We have big plans centered around the true meaning of what Memorial Day was originally intended to be when started in 1868. We will first take the Little Buckaroo’s over to the Park because there is a new military display which includes Big Buckaroo’s Papaw’s WWII uniform. Big Buckaroo’s Papaw was the greatest influence in his life and primarily raised him, he was a man who walked with integrity and I am so proud that my husband is so much like him. This will be a wonderful opportunity to tell the Buckaroo’s about the many sacrifices of the men and women of the US military that allows us to have freedom in the greatest country in the world. Next, we have a schoolhouse at the Park whose rope is broken on the flag pole. Big Buckaroo and Little Buckaroo will replace it and raise a brand new flag. I think I might be getting a hang of this home school thing, Little Buckaroo loves learning this way and it is pretty fun for us too.
Then, we are having our good friends over who are our “family” here and we will cook out some burgers and fellowship with them. I think I might stay in the air conditioning, hey, someone has to prepare food and the table, I know a cop out, but hey, it is getting humid around here.
So, on this Memorial Day, remember while you are getting ready for your cookout to take time to remember all of the fallen heroes who have died in the service of our country. I also want to thank all of the people who have and are serving our country and helping to keep it safe for me, my family, and all U.S. citizens.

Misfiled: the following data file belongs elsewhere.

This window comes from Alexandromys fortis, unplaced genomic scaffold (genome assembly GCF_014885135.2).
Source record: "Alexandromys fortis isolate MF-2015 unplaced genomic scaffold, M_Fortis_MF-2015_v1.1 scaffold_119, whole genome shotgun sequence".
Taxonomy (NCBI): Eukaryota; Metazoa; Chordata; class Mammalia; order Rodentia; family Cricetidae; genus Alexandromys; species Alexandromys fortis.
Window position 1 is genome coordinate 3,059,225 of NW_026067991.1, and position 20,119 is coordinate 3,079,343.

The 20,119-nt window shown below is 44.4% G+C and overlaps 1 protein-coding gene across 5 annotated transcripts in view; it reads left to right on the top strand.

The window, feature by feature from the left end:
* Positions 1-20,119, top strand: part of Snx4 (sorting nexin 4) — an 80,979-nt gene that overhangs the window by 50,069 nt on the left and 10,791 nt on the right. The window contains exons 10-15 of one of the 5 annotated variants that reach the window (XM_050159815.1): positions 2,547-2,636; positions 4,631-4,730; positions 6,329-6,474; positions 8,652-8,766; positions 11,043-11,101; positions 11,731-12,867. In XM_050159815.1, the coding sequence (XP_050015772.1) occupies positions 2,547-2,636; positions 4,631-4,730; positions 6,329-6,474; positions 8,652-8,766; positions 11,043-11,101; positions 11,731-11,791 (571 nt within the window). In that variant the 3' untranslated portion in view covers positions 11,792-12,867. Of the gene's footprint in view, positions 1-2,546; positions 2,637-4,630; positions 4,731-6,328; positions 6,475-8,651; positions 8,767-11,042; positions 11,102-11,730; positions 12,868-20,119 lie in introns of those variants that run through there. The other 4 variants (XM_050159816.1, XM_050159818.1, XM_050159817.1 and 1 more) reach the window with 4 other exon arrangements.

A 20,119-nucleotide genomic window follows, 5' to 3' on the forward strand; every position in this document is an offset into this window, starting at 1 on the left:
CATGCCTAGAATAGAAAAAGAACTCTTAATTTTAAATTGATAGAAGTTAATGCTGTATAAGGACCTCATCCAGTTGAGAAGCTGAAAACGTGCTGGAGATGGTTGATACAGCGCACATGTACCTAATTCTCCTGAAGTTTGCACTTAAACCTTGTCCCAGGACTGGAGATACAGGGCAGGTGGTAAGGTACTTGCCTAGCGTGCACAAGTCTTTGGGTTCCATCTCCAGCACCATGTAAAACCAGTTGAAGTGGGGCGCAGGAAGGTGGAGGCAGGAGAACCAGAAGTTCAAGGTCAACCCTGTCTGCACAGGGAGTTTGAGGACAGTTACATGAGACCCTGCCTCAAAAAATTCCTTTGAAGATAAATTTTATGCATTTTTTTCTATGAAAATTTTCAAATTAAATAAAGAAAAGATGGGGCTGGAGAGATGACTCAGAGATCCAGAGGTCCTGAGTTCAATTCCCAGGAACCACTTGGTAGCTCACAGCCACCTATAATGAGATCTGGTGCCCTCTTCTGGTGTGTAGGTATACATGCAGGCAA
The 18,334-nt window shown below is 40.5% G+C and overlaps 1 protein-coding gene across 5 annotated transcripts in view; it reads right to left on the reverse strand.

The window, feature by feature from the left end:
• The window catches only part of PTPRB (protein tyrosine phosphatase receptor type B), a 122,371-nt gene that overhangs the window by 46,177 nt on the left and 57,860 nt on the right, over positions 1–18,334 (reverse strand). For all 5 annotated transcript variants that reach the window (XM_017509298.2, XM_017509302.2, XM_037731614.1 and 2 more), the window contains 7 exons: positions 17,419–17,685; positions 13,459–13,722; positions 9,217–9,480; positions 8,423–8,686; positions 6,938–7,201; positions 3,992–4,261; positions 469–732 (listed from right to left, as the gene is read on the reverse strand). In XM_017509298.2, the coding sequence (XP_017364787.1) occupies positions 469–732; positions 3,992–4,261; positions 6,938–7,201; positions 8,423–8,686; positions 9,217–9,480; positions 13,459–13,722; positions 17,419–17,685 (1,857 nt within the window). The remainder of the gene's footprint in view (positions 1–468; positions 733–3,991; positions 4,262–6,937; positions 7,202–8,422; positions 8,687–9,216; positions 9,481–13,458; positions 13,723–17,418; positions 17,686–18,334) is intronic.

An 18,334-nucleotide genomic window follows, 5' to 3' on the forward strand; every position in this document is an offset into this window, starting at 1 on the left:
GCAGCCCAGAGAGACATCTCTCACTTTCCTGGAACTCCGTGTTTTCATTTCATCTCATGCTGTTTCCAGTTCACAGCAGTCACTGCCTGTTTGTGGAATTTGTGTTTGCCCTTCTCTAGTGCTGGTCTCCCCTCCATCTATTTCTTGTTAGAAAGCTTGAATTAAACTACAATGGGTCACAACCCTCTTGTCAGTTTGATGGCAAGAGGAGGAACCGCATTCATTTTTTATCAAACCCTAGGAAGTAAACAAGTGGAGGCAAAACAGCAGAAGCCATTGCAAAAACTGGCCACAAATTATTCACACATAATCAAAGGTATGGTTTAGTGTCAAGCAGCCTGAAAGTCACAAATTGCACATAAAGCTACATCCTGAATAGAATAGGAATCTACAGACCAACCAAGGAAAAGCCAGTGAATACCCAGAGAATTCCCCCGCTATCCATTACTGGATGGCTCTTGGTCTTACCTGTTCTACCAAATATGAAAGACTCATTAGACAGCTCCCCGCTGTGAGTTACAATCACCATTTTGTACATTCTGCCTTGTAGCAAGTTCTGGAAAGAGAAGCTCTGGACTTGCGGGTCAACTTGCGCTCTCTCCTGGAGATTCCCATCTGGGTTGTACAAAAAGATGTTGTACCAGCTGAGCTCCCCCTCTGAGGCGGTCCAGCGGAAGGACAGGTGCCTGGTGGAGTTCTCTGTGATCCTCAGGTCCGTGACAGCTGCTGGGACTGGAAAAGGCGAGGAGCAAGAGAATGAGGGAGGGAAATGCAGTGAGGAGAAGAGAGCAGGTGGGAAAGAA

I want to leave you with this extraordinary quote by Theodore Roosevelt that hangs in our home:
“It is not the critic who counts: not the man who points out how the strong man stumbles or where the doer of deeds could have done better. The credit belongs to the man who is actually in the arena, whose face is marred by dust and sweat and blood, who strives valiantly, who errs and comes up short again and again, because there is no effort without error or shortcoming, but who knows the great enthusiasms, the great devotions, who spends himself for a worthy cause; who, at the best, knows, in the end, the triumph of high achievement, and who, at the worst, if he fails, at least he fails while daring greatly, so that his place shall never be with those cold and timid souls who knew neither victory nor defeat.”
“Citizenship in a Republic,”
Speech at the Sorbonne, Paris, April 23, 1910
May God Bless America,
The Park Wife